The Best and Worst Employment Cases of 2015

Publication year2016
AuthorBy Andrew H. Friedman
The Best and Worst Employment Cases of 2015

By Andrew H. Friedman

Andrew H. Friedman is a partner with Helmer Friedman LLP in Culver City, where he primarily represents employees in all areas of employment law. Mr. Friedman is the author of a leading employment law practice guide - Litigating Employment Discrimination Cases (James Publishing, 2007).

2015 continued a remarkable recent trend in which the California state and federal courts issued, on an almost daily basis, a deluge of employment decisions. Buried in this torrent of opinions are some cases - the "best" and the "worst" (depending on your perspective) - of which the employment practitioner must be aware. Before highlighting those cases, however, it is necessary to summarize several decisions from the U.S. and California Supreme Courts in 2015 that directly affect employers and employees.

U.S. Supreme Court

In 2015, the Supreme Court issued a quintet of opinions impacting employment law.

Interestingly, the most important of these decisions occurred in a non-employment case - Obergefell v. Hodges.1 In a divided 5-4 decision authored by Justice Kennedy (and issued on June 26th - the second and twelfth anniversaries, respectively, of Justice Kennedy's decisions in United States v. Windsor2 and Lawrence v. Texas3), the Court held that the right to marry is a fundamental right that cannot be denied to same-sex couples. This case will have profound implications in many areas, including EEO employment (given that many state and local employment anti-discrimination laws define "marital status" as a protected class), family and medical leaves, and employee benefits such as health insurance and COBRA rights.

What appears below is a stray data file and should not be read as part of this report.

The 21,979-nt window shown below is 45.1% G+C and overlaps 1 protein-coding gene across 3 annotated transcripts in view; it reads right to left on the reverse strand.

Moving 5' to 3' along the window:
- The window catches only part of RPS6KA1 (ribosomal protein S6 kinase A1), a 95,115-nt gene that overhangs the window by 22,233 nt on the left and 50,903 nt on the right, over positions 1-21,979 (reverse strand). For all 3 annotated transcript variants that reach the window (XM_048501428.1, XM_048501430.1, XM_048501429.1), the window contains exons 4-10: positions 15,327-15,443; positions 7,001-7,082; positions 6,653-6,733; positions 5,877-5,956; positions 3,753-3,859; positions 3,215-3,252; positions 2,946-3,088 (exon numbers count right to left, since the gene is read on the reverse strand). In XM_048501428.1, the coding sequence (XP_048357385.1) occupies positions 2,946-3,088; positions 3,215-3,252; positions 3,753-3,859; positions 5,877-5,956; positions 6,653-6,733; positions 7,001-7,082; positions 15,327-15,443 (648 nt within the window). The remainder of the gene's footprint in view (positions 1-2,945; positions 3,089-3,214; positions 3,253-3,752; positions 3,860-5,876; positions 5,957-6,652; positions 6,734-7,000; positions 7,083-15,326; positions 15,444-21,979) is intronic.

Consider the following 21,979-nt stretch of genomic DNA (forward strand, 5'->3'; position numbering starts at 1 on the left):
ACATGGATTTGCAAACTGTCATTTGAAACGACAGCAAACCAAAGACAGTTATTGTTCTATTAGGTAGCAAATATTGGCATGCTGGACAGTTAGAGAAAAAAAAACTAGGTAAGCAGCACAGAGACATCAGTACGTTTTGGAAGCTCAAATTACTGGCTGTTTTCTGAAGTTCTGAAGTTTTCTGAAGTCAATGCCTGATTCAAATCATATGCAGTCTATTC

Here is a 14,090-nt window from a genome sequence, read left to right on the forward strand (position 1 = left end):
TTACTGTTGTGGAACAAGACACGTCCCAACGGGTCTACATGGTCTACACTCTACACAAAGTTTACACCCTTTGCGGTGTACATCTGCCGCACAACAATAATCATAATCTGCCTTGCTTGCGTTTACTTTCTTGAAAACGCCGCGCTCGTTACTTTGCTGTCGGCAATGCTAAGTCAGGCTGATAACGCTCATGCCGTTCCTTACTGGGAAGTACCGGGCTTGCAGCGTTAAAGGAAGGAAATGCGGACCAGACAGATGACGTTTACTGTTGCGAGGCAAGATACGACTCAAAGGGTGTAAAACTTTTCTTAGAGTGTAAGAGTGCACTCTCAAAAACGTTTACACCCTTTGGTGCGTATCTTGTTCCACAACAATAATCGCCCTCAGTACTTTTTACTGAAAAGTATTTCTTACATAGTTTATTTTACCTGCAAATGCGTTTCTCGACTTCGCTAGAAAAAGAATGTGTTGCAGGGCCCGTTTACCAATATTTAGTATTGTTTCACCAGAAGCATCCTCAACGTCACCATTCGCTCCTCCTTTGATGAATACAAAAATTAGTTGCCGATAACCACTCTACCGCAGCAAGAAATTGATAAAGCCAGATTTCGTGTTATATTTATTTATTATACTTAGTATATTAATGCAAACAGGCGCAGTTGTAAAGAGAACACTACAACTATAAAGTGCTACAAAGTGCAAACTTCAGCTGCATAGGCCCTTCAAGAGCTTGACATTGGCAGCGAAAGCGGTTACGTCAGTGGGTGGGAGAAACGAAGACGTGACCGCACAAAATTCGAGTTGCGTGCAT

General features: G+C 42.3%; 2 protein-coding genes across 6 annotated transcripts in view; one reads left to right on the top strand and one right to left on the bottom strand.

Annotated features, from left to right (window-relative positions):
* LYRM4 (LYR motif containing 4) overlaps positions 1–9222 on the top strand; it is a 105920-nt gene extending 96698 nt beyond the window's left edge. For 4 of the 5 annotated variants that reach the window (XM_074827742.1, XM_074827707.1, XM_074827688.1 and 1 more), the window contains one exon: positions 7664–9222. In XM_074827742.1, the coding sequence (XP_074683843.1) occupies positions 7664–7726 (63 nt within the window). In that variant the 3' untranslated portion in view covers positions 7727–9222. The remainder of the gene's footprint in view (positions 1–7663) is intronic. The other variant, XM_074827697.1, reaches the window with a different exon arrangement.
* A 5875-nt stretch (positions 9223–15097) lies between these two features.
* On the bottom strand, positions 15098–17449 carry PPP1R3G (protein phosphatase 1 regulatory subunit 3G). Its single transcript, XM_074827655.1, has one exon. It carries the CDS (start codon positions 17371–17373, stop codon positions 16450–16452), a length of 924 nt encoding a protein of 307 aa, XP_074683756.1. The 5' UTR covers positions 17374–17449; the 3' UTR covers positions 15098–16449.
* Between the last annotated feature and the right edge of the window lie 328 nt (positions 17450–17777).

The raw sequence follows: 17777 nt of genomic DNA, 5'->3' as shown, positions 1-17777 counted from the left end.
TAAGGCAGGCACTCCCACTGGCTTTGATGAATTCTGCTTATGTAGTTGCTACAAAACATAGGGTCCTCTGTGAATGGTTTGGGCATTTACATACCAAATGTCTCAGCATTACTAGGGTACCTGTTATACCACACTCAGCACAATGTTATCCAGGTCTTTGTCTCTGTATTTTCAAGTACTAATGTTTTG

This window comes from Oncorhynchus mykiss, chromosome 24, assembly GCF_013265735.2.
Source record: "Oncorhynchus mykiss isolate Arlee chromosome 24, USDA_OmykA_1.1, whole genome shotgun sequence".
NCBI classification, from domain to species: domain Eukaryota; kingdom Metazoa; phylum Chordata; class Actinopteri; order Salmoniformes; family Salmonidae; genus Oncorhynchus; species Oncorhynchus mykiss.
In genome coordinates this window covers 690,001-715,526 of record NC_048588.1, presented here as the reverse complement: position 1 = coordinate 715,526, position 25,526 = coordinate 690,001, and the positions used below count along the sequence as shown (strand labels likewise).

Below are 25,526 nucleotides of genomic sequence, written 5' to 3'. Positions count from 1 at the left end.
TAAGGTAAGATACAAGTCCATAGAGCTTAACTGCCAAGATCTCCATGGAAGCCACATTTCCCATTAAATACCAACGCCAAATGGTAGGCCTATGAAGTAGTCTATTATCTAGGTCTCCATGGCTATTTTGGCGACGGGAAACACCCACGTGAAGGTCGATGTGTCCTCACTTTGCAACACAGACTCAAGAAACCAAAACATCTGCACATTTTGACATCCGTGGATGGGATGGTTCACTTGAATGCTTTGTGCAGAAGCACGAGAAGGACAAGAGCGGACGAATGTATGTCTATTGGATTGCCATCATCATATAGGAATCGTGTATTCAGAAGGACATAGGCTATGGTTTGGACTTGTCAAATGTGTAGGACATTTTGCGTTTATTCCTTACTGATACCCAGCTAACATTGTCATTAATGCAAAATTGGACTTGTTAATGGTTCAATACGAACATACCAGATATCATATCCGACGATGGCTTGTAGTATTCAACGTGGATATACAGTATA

In EEOC v. Abercrombie & Fitch Stores, Inc.,4 the Supreme Court held that Title VII of the Civil Rights Act of 19645 prohibits a prospective employer from refusing to hire an applicant in order to avoid accommodating a religious practice that it could otherwise accommodate without undue hardship, regardless of whether the applicant expressly informed the prospective employer of the need for such an accommodation. Under this decision, for example, if an employer decides not to hire an orthodox Jewish applicant because the employer believes (but is not certain) that the applicant may observe the Sabbath and thus be unavailable to work on Saturdays, the employer violates Title VII.

Mach Mining, LLC v. EEOC6 concerned whether and how the courts could review the conciliation efforts of the Equal Employment Opportunity Commission (EEOC) under Title VII. Resolving a split between the circuits, the Court held that, although the courts may review whether the EEOC satisfied its statutory obligation to conciliate in good faith before filing suit, the scope of review is quite narrow and a sworn affidavit from the EEOC in which it states that it has performed its obligations but that its efforts have failed will usually suffice. However, if the employer proffers credible evidence that the EEOC did not properly satisfy its conciliation obligation, a court must conduct a fact-finding hearing. Should the court find in favor of the employer, the court must stay the underlying action and order the EEOC to fulfill its conciliation obligation.

In Young v. UPS,7 the Supreme Court determined the meaning of the second clause of the Pregnancy Discrimination Act (PDA),8 which states:

women affected by pregnancy, childbirth, or related medical conditions shall be treated the same for all employment-related purposes . . . as other persons not so affected but similar in their ability or inability to work.

[Page 12]